The Apostle Saint Andrew gives his name to a famous cross-shaped. A cross that was the longest of the flags of Spain.
The symbol has its origin in the middle or end of the first century of our Era, when Saint Andrew died crucified in Patras, Greece, being tied to a cross in the shape of an X. In the Middle Ages it was taken as a symbol by the Dukes of Burgundy, an independent state that occupied part of what is now northern France, Belgium and southern Netherlands. Specifically, the Dukes of Burgundy used two logs crossed and represented naturally, with knots, as their flag. In 1477 the then Archduke Maximilian of Austria (future Holy Roman Emperor) married Duchess Marie of Burgundy, with their first-born son, Philip, inheriting the title of Duke of Burgundy on his mother's death in 1482. In 1496, Philip married Juana, daughter of Queen Elizabeth I of Castile. When Juana came to the throne on the death of her mother, Felipe became King consort. It was he who introduced the Cross of Burgundy in Spain, an emblem worn by his personal escort, the so-called Burgundian Guard.
In 1516, after the death of Ferdinand Th Catholic and Queen Juana's imprisonment, her son and Philip's son ascended the throne, with the name of Charles I (from 1520 he would become Holy Roman Emperor with the name of Charles V). During his reign, the Cross of Burgundy was extended as the common emblem to the flags of the companies of the Tercios, being represented together with the personal emblems of each captain and each Tercio carrying a yellow flag with the imperial coat of arms representing the monarch. The first time that the cross of Saint Andrew appeared as an emblem of Spain was in the Battle of Pavia in 1525, fought in that Italian town and which ended in a resounding French defeat, ending King Francis I of France captive of the Spanish. In this painting by Augusto Ferrer-Dalmau, the Galician Alonso Pita da Veiga is represented on horseback, one of the three Spaniards who captured the French King, accompanied by a flag with a red cross with smooth edges, without the knots.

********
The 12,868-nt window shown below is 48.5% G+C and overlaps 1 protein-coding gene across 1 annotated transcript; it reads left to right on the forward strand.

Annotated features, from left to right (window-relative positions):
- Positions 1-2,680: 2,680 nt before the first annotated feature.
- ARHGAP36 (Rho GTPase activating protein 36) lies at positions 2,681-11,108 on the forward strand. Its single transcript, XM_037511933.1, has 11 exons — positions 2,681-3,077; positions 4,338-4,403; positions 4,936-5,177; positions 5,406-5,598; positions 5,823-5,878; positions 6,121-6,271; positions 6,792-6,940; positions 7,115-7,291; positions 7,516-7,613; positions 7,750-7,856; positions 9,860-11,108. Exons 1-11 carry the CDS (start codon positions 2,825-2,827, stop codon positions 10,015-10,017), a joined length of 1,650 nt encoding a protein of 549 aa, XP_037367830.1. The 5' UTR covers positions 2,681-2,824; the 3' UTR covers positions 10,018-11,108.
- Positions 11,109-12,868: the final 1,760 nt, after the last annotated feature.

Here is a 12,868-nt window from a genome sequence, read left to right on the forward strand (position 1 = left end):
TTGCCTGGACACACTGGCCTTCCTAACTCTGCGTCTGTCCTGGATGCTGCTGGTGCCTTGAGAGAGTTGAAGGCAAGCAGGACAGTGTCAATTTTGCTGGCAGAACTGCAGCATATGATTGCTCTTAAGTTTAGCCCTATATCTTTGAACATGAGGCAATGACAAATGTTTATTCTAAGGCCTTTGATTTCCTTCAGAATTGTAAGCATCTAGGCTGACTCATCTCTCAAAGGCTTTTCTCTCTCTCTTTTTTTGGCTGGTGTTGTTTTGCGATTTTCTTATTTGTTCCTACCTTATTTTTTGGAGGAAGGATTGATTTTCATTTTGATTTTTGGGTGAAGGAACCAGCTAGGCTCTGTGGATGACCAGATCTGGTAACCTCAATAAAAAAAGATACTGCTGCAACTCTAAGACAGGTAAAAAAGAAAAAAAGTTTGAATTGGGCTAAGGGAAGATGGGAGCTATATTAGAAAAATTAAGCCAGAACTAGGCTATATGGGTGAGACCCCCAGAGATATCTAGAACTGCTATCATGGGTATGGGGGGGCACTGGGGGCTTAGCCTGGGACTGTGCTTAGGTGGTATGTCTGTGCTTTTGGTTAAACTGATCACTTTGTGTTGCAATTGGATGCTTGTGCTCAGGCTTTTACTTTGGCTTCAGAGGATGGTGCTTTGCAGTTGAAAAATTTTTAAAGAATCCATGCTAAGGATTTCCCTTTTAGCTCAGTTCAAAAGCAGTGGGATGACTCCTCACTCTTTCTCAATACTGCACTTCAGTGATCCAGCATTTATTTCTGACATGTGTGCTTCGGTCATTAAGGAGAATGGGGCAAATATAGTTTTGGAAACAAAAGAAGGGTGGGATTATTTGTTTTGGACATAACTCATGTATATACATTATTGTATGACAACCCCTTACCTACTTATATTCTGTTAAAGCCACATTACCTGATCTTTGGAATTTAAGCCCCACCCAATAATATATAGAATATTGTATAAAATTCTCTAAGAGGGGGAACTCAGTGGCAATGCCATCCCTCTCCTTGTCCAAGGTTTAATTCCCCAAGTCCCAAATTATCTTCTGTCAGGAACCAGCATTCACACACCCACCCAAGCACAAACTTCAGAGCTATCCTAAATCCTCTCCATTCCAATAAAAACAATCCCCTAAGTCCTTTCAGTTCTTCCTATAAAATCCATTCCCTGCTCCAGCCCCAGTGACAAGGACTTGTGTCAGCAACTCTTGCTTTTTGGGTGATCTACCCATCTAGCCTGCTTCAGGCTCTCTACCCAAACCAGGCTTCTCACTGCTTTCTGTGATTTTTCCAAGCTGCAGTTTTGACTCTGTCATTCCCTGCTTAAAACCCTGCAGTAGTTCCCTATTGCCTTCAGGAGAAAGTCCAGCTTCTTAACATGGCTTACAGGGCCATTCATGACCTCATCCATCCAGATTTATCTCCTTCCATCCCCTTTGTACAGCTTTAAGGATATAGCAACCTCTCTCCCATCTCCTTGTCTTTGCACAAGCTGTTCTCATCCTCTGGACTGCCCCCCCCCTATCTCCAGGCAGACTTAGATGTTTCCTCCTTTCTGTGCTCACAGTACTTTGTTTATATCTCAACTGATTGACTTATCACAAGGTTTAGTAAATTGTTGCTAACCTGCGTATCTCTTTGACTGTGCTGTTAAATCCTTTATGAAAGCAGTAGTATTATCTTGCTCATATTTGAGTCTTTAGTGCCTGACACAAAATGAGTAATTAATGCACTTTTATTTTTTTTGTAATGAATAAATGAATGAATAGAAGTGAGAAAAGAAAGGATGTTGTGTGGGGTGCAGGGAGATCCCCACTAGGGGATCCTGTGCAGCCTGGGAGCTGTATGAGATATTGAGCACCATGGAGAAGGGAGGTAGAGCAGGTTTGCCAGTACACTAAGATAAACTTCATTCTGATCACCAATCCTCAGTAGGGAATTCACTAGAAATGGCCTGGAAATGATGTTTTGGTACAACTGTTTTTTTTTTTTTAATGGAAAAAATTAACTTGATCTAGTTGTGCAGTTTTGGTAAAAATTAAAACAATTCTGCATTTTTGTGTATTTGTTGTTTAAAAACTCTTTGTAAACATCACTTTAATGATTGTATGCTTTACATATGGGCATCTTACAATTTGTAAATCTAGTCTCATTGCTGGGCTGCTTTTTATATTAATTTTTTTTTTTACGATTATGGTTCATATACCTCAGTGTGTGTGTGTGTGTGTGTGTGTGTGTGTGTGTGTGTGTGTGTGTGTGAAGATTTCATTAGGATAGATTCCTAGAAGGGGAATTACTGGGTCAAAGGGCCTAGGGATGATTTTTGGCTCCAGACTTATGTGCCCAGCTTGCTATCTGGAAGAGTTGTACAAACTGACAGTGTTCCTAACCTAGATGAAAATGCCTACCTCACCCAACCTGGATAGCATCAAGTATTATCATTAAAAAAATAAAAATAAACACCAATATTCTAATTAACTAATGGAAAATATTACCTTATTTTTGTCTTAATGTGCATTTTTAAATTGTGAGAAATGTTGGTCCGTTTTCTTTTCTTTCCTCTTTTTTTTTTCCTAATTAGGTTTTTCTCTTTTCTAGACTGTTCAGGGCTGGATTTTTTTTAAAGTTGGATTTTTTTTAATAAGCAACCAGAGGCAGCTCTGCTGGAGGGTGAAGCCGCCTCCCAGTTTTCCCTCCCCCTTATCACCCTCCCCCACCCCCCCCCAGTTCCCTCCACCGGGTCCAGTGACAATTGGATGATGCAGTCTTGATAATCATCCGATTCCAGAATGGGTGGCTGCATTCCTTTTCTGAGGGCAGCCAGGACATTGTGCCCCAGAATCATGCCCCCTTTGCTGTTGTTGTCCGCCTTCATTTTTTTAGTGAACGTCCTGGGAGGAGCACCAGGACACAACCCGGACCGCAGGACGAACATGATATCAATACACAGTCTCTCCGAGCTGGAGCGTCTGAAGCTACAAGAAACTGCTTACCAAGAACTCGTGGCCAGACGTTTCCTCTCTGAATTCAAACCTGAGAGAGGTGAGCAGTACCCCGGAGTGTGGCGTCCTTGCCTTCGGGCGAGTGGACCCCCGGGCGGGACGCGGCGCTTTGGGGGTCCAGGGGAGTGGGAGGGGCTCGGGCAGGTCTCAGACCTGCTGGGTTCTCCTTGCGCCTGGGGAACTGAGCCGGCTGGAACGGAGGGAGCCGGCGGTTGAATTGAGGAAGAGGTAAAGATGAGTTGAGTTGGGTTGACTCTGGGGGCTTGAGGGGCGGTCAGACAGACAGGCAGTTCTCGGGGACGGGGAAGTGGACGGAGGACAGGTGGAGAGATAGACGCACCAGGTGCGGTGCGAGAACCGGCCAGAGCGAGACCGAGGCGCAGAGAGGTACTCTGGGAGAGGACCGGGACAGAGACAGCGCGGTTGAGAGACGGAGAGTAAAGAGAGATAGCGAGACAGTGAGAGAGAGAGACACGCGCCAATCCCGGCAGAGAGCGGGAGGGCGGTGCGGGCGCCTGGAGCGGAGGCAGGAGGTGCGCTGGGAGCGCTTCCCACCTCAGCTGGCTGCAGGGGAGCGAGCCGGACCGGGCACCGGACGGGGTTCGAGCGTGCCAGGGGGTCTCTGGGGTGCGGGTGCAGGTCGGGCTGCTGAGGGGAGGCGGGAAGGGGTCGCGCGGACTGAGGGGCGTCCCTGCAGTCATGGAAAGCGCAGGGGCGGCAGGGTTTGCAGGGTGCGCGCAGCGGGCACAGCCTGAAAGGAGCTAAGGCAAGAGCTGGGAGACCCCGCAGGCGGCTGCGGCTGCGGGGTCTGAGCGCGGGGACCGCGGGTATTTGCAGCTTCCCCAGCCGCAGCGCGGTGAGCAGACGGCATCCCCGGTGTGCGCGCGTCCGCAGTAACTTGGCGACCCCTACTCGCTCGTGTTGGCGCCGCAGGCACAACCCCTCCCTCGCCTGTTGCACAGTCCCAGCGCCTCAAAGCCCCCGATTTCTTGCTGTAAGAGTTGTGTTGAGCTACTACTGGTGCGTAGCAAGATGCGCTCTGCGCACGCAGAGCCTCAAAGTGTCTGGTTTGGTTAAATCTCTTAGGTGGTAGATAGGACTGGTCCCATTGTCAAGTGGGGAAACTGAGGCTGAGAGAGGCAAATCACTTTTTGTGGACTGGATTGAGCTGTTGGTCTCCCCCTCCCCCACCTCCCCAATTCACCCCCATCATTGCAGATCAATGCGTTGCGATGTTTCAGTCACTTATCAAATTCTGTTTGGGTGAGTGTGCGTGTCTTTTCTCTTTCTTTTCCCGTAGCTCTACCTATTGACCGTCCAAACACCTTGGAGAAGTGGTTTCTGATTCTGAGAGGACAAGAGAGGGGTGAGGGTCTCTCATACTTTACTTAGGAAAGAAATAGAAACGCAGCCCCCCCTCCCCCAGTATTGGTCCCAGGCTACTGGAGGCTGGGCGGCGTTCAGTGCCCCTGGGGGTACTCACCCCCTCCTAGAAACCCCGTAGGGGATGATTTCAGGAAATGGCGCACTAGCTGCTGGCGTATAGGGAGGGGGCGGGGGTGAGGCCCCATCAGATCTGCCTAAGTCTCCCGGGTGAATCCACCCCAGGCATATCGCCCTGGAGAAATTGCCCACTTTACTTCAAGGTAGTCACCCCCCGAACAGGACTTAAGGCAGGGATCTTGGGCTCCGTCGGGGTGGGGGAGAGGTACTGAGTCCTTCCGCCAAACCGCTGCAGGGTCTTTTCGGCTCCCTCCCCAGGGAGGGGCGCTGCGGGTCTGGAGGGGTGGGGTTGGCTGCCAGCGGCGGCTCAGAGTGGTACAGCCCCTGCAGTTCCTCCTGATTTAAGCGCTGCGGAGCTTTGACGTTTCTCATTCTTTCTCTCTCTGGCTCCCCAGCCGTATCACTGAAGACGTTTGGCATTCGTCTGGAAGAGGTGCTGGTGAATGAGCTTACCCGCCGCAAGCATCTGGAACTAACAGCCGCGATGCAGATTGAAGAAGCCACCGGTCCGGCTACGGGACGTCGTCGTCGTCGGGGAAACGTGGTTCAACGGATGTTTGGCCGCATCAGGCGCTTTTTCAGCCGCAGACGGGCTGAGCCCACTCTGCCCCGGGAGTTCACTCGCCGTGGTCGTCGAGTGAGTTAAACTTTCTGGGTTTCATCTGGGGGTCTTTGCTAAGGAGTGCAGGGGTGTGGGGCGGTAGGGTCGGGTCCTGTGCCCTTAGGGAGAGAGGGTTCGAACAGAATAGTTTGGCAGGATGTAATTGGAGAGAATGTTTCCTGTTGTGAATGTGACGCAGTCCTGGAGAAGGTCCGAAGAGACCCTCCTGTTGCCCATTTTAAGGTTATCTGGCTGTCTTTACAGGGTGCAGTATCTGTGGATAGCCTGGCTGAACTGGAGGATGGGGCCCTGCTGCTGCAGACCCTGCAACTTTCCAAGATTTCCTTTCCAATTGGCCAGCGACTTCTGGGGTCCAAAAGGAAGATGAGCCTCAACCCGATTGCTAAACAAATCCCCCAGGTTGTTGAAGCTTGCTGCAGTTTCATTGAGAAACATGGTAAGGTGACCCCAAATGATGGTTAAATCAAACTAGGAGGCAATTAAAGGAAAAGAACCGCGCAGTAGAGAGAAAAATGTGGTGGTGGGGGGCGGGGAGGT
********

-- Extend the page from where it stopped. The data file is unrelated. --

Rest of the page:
However, the most widespread design of the Cross of Burgundy was in the form of an ecoted cross, with projections on the arms of the cross representing the knots of the trunks. A design without reliefs, typical of heraldic patterns. The color red was due to the blood of the martyrdom of Saint Andrew, but it was also the most distinctive color of Spanish heraldry, clearly appearing on the coats of arms of Castile and Aragon. In addition, red was the color that distinguished Spanish soldiers for centuries, wearing it on bracelets or bands in the case of officers and generals. However, in the following centuries various flag designs were used in different companies, sometimes with the Cross of Burgundy in blue, white, yellow... In this photo we see a sample of this variety in the historical reenactment of Slag om Grolle which is held annually in Groenlo (Netherlands).
With the accession to the throne in 1556, and as he no longer had the title of emperor, King Philip II arranged for each third to carry a flag with a yellow background and with the Cross of Burgundy in red, representing the monarch (in the same background the imperial coat of arms had been captured during the reign of Charles I):